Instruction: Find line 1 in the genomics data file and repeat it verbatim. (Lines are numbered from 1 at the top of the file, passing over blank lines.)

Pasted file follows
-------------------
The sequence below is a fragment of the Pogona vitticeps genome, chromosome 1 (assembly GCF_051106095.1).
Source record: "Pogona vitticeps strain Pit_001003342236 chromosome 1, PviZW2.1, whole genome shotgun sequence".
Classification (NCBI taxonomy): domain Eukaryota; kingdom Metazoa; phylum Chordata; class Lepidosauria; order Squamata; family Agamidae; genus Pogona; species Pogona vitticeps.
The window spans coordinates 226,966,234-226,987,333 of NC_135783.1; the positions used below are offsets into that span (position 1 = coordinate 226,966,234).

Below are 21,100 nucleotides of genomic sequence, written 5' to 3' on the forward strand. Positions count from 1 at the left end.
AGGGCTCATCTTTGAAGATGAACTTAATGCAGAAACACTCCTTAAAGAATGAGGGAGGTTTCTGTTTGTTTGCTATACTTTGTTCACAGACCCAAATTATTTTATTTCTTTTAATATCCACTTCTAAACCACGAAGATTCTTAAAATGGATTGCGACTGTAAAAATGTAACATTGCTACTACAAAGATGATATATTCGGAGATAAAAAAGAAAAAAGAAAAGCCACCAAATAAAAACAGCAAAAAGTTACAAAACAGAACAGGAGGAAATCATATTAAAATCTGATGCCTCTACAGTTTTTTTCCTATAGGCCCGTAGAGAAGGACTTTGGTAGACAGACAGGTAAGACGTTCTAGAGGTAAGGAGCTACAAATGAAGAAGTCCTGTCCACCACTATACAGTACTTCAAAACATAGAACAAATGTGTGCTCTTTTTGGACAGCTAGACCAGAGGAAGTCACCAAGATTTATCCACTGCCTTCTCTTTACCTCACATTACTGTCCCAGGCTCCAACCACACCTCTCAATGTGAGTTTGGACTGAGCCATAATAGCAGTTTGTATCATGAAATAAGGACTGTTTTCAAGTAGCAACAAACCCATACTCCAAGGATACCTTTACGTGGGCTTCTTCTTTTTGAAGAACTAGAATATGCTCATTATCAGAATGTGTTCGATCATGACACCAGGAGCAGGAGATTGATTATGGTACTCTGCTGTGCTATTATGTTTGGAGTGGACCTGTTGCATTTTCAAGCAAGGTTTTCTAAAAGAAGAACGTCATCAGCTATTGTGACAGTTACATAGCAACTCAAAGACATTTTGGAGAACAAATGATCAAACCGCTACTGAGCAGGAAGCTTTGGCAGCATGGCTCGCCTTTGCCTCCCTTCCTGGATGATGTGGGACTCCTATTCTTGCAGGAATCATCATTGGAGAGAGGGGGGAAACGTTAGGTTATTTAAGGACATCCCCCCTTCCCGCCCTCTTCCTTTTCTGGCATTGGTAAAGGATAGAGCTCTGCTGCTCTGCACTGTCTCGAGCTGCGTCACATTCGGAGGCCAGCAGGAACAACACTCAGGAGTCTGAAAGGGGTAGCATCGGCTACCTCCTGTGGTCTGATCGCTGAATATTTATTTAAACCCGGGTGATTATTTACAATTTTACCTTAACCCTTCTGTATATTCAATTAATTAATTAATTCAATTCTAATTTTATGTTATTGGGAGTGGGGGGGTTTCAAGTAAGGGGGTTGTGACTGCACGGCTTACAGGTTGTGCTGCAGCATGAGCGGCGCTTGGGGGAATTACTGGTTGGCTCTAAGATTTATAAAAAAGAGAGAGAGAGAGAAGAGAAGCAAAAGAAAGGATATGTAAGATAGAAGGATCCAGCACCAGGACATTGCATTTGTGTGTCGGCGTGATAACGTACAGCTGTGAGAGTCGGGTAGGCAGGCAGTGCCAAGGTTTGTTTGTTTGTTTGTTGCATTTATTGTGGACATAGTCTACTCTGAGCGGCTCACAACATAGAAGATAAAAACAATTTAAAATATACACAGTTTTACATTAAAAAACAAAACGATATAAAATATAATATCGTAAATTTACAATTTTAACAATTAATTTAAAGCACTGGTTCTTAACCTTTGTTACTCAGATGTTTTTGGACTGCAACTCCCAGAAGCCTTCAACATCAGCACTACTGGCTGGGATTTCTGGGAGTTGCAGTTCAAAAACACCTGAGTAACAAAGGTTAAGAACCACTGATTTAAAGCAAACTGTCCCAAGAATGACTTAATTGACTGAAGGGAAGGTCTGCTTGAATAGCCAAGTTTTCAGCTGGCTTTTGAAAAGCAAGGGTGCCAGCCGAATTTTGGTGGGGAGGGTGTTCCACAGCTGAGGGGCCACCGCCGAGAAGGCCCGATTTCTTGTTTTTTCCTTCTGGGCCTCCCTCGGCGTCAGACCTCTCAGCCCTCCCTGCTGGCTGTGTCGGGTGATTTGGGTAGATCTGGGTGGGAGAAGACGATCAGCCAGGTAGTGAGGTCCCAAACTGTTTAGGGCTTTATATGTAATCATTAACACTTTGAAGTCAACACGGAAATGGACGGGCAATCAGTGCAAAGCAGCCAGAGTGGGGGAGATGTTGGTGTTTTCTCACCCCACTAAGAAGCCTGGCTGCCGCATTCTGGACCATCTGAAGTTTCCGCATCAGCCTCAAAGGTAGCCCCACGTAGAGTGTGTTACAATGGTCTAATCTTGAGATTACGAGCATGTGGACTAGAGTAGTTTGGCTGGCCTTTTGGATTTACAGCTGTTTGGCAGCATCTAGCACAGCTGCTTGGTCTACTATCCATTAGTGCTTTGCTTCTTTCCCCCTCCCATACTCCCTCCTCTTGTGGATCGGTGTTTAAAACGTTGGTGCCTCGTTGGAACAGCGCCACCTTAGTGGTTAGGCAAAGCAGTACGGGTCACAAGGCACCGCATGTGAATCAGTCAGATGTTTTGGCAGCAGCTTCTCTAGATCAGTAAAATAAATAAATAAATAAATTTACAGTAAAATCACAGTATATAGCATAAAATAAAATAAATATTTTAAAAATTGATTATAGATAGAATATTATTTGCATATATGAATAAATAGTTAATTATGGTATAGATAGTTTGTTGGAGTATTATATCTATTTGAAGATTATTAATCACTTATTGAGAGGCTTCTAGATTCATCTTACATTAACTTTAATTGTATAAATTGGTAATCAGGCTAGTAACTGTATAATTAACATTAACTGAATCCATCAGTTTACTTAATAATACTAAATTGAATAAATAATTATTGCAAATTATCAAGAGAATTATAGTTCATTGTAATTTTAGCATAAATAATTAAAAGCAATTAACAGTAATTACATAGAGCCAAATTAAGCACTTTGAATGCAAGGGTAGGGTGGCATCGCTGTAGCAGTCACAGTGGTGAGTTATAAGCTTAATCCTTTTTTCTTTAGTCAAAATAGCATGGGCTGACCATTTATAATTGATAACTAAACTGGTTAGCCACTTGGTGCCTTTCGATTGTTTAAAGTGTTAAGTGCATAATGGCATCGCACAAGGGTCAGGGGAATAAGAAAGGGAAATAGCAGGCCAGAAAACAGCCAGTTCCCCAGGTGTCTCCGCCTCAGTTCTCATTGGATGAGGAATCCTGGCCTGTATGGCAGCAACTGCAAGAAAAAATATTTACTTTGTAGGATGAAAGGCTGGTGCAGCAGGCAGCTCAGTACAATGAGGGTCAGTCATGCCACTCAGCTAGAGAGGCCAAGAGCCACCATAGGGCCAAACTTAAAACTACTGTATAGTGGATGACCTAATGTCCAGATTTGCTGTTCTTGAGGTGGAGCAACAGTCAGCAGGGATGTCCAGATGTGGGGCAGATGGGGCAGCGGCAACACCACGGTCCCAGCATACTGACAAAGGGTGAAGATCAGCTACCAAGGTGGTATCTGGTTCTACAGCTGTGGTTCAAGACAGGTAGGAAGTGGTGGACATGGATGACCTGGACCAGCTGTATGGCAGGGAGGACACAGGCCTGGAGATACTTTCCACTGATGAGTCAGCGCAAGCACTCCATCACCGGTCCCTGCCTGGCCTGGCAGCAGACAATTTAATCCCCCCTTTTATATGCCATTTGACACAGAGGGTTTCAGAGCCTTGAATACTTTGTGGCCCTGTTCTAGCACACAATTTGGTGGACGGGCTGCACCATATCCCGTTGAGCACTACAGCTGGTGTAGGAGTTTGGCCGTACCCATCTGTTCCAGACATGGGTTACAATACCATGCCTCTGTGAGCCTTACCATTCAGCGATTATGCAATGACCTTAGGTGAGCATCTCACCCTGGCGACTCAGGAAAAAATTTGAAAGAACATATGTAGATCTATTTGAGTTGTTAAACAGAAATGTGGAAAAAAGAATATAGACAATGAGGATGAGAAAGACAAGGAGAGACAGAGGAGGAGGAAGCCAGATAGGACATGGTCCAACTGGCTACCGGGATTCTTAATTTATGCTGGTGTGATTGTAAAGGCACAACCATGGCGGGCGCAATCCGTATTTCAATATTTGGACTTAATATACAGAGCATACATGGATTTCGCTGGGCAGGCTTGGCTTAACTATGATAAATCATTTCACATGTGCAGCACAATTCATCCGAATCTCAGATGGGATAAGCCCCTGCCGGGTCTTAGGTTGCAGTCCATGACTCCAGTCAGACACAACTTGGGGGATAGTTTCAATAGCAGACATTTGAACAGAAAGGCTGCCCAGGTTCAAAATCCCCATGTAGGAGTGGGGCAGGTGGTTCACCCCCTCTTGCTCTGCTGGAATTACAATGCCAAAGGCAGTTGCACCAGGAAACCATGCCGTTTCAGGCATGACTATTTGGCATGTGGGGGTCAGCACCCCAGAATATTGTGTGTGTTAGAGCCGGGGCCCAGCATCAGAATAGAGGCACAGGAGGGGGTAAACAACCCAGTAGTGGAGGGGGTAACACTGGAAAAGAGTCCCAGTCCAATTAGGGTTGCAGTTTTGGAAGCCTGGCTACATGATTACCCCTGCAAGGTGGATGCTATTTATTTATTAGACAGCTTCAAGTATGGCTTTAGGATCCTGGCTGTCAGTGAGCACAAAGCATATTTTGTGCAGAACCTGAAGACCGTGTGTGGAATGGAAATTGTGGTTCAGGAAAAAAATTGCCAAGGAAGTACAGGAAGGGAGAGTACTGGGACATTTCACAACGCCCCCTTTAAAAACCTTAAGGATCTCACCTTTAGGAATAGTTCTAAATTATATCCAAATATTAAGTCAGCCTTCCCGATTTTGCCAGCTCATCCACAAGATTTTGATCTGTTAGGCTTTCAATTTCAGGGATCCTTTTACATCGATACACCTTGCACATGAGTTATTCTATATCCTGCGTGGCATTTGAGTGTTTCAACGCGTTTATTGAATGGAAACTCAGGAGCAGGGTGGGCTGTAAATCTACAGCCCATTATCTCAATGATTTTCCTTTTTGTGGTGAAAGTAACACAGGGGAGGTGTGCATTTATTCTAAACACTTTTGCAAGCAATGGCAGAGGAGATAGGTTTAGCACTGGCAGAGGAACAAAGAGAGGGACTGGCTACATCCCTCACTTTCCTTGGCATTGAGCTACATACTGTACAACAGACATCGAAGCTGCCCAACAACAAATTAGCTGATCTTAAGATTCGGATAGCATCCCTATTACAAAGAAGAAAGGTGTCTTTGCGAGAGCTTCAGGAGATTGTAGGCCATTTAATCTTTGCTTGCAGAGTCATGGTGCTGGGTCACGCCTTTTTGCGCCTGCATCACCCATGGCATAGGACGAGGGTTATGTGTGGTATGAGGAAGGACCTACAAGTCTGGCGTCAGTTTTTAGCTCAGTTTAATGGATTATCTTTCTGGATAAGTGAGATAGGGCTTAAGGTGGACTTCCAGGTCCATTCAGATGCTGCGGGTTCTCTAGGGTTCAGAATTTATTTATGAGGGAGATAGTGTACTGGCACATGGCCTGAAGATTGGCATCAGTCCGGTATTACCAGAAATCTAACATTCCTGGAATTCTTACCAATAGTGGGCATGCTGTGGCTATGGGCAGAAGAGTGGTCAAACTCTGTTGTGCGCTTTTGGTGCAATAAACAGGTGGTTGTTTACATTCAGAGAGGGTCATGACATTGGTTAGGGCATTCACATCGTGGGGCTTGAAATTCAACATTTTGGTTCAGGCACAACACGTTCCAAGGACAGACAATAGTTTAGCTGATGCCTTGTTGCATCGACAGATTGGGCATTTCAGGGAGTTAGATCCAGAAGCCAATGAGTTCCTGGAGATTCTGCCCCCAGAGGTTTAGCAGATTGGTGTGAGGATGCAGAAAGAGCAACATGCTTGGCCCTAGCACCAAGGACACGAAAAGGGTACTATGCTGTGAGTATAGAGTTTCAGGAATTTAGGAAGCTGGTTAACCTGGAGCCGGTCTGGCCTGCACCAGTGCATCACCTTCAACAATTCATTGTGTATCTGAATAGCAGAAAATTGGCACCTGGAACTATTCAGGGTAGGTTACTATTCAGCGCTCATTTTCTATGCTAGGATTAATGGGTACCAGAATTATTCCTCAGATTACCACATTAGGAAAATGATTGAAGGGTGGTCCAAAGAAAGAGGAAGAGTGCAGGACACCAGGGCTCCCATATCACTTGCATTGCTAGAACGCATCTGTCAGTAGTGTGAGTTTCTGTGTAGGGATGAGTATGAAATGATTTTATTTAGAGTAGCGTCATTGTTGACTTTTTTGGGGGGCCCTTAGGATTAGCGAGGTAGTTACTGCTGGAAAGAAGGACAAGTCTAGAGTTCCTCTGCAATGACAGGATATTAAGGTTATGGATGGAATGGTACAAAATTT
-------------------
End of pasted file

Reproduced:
The sequence below is a fragment of the Pogona vitticeps genome, chromosome 1 (assembly GCF_051106095.1).